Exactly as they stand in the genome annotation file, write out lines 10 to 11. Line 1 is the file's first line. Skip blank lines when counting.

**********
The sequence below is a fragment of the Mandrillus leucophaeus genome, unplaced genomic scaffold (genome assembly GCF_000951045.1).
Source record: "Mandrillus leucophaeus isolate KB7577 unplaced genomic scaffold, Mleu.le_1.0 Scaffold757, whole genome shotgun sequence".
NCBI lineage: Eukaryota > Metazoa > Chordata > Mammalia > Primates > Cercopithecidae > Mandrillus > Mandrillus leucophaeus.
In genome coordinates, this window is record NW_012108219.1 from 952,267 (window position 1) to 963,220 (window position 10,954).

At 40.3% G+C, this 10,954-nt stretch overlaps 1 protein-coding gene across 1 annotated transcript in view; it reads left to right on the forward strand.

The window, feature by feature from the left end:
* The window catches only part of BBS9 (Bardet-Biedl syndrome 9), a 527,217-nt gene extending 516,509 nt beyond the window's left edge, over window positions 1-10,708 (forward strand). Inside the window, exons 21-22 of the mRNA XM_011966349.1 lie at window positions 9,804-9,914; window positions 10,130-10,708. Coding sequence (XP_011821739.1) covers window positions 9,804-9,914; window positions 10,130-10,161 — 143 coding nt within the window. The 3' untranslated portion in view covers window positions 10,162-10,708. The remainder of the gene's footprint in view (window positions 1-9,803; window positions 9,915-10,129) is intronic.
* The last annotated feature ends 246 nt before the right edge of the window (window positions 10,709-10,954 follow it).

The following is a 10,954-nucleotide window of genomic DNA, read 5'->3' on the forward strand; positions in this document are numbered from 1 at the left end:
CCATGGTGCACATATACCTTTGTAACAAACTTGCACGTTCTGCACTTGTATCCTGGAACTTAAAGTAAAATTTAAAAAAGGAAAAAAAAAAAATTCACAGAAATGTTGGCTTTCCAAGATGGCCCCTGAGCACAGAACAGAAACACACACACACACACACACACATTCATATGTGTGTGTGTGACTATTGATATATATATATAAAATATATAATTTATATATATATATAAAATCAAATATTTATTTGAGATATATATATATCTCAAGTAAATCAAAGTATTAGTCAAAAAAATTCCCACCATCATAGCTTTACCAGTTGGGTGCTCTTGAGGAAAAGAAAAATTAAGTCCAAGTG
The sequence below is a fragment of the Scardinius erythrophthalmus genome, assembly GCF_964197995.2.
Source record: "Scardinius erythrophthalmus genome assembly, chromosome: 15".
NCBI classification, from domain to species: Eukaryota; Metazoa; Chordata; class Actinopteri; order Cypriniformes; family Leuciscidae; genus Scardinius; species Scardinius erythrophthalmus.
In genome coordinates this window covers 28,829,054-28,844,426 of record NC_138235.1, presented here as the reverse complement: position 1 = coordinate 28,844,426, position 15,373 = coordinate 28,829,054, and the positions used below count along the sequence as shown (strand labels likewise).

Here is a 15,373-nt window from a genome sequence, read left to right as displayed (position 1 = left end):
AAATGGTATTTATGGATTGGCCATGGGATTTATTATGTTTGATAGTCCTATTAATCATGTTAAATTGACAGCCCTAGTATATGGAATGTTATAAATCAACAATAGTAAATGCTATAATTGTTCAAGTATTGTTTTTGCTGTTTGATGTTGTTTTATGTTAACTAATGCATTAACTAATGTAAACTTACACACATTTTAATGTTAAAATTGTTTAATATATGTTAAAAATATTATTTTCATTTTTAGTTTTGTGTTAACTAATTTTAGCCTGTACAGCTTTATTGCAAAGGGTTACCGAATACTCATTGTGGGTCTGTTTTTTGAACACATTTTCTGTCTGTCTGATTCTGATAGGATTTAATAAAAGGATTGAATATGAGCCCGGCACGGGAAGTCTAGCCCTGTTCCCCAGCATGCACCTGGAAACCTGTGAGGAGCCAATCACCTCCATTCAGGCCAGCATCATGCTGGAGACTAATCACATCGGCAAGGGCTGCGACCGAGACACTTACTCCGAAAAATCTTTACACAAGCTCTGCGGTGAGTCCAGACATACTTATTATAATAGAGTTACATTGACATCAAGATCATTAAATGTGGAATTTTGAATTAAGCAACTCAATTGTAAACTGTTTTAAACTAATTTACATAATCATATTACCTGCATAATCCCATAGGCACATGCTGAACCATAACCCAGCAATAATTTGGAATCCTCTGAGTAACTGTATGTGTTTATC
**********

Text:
CCATGGTGCACATATACCTTTGTAACAAACTTGCACGTTCTGCACTTGTATCCTGGAACTTAAAGTAAAATTTAAAAAAGGAAAAAAAAAAAATTCACAGAAATGTTGGCTTTCCAAGATGGCCCCTGAGCACAGAACAGAAACACACACACACACACACACACATTCATATGTGTGTGTGTGACTATTGATATATATATATAAAATATATAATTTATATATATATATAAAATCAAATATTTATTTGAGATATATATATATCTCAAGTAAATCAAAGTATTAGTCAAAAAAATTCCCACCATCATAGCTTTACCAGTTGGGTGCTCTTGAGGAAAAGAAAAATTAAGTCCAAGTG
The sequence below is a fragment of the Scardinius erythrophthalmus genome, assembly GCF_964197995.2.